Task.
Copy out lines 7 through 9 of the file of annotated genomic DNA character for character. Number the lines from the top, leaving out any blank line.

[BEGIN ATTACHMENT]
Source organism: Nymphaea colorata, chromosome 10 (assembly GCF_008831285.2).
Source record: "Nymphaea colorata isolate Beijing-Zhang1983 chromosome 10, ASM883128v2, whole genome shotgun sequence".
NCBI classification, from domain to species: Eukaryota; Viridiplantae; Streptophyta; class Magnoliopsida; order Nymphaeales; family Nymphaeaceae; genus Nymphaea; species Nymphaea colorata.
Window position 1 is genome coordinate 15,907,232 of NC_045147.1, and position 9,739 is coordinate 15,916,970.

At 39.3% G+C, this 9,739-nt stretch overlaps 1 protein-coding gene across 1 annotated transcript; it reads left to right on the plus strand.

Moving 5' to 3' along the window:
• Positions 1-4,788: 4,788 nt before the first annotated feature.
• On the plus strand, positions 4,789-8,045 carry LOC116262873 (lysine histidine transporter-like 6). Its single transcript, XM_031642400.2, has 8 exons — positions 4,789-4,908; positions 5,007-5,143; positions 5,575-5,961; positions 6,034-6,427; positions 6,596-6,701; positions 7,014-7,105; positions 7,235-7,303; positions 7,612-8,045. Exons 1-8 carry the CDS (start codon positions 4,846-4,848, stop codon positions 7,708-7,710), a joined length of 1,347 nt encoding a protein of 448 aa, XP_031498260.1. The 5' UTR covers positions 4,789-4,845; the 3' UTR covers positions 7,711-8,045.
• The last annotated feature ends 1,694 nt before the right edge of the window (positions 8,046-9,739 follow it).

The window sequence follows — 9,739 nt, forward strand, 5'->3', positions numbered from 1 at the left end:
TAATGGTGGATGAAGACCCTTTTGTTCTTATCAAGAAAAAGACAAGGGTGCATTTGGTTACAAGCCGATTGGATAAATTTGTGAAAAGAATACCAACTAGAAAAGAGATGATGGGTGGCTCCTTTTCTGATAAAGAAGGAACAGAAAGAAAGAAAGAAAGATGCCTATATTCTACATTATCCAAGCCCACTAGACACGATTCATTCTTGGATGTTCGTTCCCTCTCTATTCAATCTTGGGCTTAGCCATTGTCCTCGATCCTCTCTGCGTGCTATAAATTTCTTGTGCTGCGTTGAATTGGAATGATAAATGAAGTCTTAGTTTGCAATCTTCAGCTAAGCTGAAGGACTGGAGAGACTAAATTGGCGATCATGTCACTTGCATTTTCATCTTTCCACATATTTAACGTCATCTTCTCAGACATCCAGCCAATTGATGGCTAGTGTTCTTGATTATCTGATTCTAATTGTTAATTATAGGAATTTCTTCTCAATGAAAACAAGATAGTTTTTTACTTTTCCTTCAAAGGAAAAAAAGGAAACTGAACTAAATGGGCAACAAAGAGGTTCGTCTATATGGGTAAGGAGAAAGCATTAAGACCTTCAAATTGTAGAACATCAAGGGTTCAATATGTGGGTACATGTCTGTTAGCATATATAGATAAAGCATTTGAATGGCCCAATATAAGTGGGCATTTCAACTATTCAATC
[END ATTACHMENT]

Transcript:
• Positions 1-4,788: 4,788 nt before the first annotated feature.
• On the plus strand, positions 4,789-8,045 carry LOC116262873 (lysine histidine transporter-like 6). Its single transcript, XM_031642400.2, has 8 exons — positions 4,789-4,908; positions 5,007-5,143; positions 5,575-5,961; positions 6,034-6,427; positions 6,596-6,701; positions 7,014-7,105; positions 7,235-7,303; positions 7,612-8,045. Exons 1-8 carry the CDS (start codon positions 4,846-4,848, stop codon positions 7,708-7,710), a joined length of 1,347 nt encoding a protein of 448 aa, XP_031498260.1. The 5' UTR covers positions 4,789-4,845; the 3' UTR covers positions 7,711-8,045.
• The last annotated feature ends 1,694 nt before the right edge of the window (positions 8,046-9,739 follow it).